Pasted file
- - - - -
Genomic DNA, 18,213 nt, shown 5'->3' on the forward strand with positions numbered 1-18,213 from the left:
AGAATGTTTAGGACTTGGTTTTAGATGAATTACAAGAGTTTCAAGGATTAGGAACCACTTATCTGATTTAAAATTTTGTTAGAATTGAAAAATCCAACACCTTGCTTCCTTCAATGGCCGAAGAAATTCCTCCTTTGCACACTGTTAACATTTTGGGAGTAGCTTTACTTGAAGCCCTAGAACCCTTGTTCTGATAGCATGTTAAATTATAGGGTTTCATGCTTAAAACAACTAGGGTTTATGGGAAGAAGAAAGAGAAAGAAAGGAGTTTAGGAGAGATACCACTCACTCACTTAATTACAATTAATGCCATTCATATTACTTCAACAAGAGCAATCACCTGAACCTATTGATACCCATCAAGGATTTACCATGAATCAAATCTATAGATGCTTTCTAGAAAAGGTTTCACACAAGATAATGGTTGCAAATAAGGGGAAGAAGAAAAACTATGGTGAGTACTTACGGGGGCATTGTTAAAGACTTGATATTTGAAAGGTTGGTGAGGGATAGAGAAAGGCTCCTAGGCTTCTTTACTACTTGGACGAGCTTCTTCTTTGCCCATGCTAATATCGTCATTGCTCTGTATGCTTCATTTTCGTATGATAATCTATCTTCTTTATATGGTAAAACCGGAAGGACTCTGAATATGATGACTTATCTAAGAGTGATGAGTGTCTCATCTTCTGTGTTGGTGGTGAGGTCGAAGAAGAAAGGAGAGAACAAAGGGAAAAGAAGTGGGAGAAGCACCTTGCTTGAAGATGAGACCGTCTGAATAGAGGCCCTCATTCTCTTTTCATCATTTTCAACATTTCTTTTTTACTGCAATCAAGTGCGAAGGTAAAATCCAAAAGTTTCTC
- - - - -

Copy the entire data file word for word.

Genomic DNA, 18,213 nt, shown 5'->3' on the forward strand with positions numbered 1-18,213 from the left:
AGAATGTTTAGGACTTGGTTTTAGATGAATTACAAGAGTTTCAAGGATTAGGAACCACTTATCTGATTTAAAATTTTGTTAGAATTGAAAAATCCAACACCTTGCTTCCTTCAATGGCCGAAGAAATTCCTCCTTTGCACACTGTTAACATTTTGGGAGTAGCTTTACTTGAAGCCCTAGAACCCTTGTTCTGATAGCATGTTAAATTATAGGGTTTCATGCTTAAAACAACTAGGGTTTATGGGAAGAAGAAAGAGAAAGAAAGGAGTTTAGGAGAGATACCACTCACTCACTTAATTACAATTAATGCCATTCATATTACTTCAACAAGAGCAATCACCTGAACCTATTGATACCCATCAAGGATTTACCATGAATCAAATCTATAGATGCTTTCTAGAAAAGGTTTCACACAAGATAATGGTTGCAAATAAGGGGAAGAAGAAAAACTATGGTGAGTACTTACGGGGGCATTGTTAAAGACTTGATATTTGAAAGGTTGGTGAGGGATAGAGAAAGGCTCCTAGGCTTCTTTACTACTTGGACGAGCTTCTTCTTTGCCCATGCTAATATCGTCATTGCTCTGTATGCTTCATTTTCGTATGATAATCTATCTTCTTTATATGGTAAAACCGGAAGGACTCTGAATATGATGACTTATCTAAGAGTGATGAGTGTCTCATCTTCTGTGTTGGTGGTGAGGTCGAAGAAGAAAGGAGAGAACAAAGGGAAAAGAAGTGGGAGAAGCACCTTGCTTGAAGATGAGACCGTCTGAATAGAGGCCCTCATTCTCTTTTCATCATTTTCAACATTTCTTTTTTACTGCAATCAAGTGCGAAGGTAAAATCCAAAAGTTTCTC